Haemophilus Influenza B is a common early childhood infection and has been firmly established as the leading cause of bacterial meningitis among infants and young children. It has also been recognized as the second leading cause of bacterial pneumonia deaths among children <5 years of age. Studies show that Hib is responsible for 30- 50% of confirmed bacterial meningitis cases in children. Preliminary data from 6 surveillance centers has shown that the case fatality ratio of Hib meningitis is 25%, 76% cases occur in infants and that 40-50% of isolates are resistant to first line antibiotics. Clinical trials of Hib conjugate vaccines have demonstrated that. this vaccine can prevent 20-25% of radiologically confirmed pneumonia with consolidation.7

In a number of hospital based studies in India, it has been seen Hib is generally the most common endemic cause of bacterial meningitis in children. The incidence of Hib meningitis in Vellore in 1996 was estimated to be 50-66 cases per 1,00,000 children <5 years of age. Similarly bacterial pneumonia is well known to be a leading killer of children in areas of India where infant morality rates remain high.7 This data shows that Hib disease exists in India, and urgently needs addressing. Thus despite the relatively high cost of three primary and at least one booster dose, it is well justified to include the Hib vaccine in routine immunization schedule. Hepatitis A is usually a mild disease with a case fatality ratio of 0.4%.8 Almost 90% of children in India are exposed to hepatitis A virus by the age of six years.9 Infection is mostly sub clinical if it occurs before the age of 16 years and virtually all children are infected with HAV by 15 years of age which provides them with a life long immunity. For protection against Hepatitis A two doses of vaccine are to be given six months apart each dose costing about 800 rupees each. Although the vaccine is highly effective, its high cost precludes its use by most of the families. Therefore parents must be informed about mild nature of the disease and given the option of vaccinating their children provided they can afford without compromising the other essential expenditure out of family budget.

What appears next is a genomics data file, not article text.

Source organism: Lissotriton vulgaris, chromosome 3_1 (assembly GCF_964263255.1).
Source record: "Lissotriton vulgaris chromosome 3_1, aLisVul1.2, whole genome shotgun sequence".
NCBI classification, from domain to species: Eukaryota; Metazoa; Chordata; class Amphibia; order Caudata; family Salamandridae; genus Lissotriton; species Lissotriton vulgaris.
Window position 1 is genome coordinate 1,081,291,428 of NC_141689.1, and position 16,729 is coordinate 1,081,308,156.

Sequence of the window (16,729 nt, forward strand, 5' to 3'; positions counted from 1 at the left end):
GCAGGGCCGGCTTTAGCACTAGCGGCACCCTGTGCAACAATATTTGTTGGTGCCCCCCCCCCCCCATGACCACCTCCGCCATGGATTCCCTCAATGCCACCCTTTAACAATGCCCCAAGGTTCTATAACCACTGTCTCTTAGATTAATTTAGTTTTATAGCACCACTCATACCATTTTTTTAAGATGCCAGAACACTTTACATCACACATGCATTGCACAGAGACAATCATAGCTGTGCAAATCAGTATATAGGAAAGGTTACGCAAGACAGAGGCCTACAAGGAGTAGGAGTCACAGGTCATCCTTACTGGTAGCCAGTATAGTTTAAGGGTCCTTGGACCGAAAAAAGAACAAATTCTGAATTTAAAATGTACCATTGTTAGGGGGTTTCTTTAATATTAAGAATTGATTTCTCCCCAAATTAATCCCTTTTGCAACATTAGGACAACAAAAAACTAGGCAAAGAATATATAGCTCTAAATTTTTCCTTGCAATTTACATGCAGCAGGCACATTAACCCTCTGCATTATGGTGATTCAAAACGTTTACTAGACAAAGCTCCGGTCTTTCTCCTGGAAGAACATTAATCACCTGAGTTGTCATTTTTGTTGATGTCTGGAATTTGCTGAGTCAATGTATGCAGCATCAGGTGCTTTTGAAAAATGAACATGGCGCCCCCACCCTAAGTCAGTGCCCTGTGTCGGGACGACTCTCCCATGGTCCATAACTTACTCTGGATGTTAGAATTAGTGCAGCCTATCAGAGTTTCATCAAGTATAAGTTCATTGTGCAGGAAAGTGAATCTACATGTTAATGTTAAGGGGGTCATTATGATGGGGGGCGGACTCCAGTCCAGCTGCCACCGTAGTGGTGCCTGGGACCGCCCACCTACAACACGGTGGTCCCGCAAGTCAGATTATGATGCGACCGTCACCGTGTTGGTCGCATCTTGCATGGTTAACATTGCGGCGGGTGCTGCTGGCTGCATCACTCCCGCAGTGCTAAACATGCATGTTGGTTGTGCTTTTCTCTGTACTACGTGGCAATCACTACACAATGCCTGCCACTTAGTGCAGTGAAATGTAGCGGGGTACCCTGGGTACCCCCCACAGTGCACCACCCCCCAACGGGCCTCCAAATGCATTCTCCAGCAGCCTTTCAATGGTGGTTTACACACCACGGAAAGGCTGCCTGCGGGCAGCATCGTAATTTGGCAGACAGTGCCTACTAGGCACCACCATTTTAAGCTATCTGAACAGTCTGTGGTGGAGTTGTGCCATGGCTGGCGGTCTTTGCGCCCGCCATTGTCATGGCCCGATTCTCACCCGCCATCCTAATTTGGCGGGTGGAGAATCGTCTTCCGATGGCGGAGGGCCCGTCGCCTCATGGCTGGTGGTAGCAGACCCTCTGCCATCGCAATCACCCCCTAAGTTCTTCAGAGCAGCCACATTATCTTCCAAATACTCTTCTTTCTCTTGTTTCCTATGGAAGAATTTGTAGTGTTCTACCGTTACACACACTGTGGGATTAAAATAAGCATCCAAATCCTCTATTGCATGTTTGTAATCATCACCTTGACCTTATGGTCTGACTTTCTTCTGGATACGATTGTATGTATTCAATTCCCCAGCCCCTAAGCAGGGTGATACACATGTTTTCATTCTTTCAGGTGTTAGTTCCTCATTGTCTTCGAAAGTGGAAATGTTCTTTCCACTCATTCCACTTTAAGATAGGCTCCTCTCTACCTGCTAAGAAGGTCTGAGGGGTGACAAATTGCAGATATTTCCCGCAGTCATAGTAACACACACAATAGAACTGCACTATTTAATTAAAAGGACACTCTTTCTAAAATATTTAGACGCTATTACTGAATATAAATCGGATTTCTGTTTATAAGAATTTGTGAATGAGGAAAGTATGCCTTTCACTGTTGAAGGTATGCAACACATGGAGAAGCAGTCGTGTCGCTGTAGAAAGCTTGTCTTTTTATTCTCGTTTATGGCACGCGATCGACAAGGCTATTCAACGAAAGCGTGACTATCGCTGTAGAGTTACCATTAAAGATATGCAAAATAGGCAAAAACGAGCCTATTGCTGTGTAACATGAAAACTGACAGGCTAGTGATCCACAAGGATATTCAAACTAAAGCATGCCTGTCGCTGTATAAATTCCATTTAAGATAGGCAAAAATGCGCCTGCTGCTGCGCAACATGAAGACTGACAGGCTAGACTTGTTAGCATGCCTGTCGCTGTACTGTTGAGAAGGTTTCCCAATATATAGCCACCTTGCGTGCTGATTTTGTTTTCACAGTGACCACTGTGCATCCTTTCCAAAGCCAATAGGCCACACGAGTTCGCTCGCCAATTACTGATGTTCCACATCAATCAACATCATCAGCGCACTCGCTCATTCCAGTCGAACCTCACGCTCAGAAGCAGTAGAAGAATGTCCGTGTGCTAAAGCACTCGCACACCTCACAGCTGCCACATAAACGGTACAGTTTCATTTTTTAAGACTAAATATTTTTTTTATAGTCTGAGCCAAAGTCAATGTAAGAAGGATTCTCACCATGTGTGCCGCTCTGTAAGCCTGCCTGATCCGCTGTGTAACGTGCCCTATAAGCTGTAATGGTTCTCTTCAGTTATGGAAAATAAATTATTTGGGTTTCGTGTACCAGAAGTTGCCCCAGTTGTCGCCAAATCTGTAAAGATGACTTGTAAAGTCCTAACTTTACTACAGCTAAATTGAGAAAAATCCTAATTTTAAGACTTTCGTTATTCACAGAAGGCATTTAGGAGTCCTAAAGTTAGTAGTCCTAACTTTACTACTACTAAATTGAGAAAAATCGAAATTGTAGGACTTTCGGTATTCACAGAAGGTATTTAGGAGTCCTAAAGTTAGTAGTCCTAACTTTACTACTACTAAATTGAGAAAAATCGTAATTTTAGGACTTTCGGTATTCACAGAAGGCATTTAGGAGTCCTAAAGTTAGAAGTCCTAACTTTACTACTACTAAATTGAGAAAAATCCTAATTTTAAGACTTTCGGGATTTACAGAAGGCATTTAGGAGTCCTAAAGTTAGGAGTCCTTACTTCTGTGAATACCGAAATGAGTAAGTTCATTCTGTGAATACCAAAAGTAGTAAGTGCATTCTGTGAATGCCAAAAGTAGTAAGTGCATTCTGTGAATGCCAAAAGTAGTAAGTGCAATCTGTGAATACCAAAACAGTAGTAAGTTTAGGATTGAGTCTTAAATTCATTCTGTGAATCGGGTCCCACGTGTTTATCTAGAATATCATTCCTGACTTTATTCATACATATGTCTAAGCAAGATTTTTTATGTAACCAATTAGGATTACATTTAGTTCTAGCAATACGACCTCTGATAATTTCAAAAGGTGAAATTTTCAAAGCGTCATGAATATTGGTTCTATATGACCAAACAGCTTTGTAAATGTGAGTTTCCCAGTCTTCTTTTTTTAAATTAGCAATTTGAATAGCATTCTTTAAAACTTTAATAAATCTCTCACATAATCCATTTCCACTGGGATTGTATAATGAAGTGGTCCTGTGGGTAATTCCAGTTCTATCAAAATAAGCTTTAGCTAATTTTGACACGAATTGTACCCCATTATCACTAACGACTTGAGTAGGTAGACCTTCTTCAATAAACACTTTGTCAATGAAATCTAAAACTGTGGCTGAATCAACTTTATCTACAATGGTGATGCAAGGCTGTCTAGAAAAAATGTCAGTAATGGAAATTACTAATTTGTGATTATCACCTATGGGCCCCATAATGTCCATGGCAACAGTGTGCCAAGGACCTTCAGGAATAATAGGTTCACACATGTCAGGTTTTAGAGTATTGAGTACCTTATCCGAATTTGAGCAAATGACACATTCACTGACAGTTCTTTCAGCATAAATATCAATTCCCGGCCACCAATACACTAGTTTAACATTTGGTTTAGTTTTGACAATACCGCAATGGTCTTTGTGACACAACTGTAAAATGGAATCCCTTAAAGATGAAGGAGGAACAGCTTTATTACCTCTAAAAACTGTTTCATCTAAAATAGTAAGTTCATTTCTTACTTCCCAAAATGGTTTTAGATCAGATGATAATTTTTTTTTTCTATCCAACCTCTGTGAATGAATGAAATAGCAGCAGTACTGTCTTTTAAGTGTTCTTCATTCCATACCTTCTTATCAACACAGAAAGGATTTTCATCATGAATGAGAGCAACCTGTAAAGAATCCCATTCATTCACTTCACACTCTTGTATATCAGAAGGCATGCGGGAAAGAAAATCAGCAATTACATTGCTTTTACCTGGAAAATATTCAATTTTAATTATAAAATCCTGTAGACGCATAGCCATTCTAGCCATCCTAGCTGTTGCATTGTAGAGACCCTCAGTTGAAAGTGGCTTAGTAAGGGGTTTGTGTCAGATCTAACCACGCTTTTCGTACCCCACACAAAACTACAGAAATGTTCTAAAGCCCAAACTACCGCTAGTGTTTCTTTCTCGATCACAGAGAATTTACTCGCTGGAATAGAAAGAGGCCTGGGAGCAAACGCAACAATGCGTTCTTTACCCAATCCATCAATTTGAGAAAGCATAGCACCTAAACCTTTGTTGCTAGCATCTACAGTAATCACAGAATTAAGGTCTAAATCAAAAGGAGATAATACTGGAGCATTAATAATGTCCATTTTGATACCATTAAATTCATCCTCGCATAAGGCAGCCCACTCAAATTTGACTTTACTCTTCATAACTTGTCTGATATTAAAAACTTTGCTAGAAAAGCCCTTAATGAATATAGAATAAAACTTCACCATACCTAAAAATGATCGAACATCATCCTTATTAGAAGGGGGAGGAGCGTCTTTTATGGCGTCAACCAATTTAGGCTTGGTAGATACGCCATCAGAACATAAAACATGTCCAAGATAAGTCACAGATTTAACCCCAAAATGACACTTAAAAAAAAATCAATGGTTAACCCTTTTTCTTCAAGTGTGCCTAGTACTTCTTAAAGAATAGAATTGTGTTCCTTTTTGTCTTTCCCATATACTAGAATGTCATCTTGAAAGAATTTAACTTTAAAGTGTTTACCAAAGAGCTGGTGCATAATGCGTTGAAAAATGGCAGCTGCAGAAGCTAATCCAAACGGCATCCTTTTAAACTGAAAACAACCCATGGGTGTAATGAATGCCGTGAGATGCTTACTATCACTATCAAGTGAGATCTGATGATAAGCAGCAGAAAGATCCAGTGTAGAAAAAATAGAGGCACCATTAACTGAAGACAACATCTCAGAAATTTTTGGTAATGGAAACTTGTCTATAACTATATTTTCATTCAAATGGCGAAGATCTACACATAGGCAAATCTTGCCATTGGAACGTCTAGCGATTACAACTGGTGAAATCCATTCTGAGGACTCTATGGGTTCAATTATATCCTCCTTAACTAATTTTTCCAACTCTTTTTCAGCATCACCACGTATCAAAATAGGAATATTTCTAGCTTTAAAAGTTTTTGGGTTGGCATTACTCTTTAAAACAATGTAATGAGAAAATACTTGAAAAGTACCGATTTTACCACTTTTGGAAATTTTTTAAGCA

Chicken Pox is another common disease and is mild with low mortality if occurs in childhood. Primary Varicella has a mortality rate of 2-3 per 1,00,000 cases with lowest case fatality rates among children 1-4 years and 5-9 years (approximately l death per 1,00,000 cases). The mortality rate of untreated primary infection in immuno compromised children is 7-14% and may approach 50% in adults. Most of the children are infected by the age of 15 years with fewer than 5% adults remaining susceptible.8 Disease is often severe if it occurs after adolescence or in adults. Natural infection provides life long immunity. A live attenuated highly effective vaccine is available and requires single dose to be administered if given before the age of 13 years. However the vaccine is costly as it costs about 1200 rupees per dose. Therefore in case of financial constraints parents may be given the option to get their child immunized if the child does not get the chicken pox infection by the age of 10 years. Others who can afford to pay and cannot afford even a minor illness to the child can exercise this option after completion of one year of age. However the vaccine must be recommended to household contacts of immunocompromised children. Adults who may frequently come in contact with cases of chickenpox e.g. health care providers at infectious disease hospitals and school staff may also get themselves immunized if they didn't get chicken pox earlier. Invasive meningococcal disease is most common in children with rates of more than 25/1,00,000 populations in the first four months of life. Almost 50% cases occur in children less than 2 years of age.8 Meningococcal vaccine is a polysaccharide vaccine effective against meningococcemia as well as N. rneningitides meningitis which have a high mortality rate. Major drawback with this vaccine is that it being a polysaccharide vaccine is poorly immunogenic in children less than two years of age, though its protein conjugate variant has been shown to be efficacious in infants.